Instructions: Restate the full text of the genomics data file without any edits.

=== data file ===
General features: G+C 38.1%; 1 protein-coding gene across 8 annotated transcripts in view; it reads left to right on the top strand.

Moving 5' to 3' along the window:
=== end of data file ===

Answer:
General features: G+C 38.1%; 1 protein-coding gene across 8 annotated transcripts in view; it reads left to right on the top strand.

Moving 5' to 3' along the window: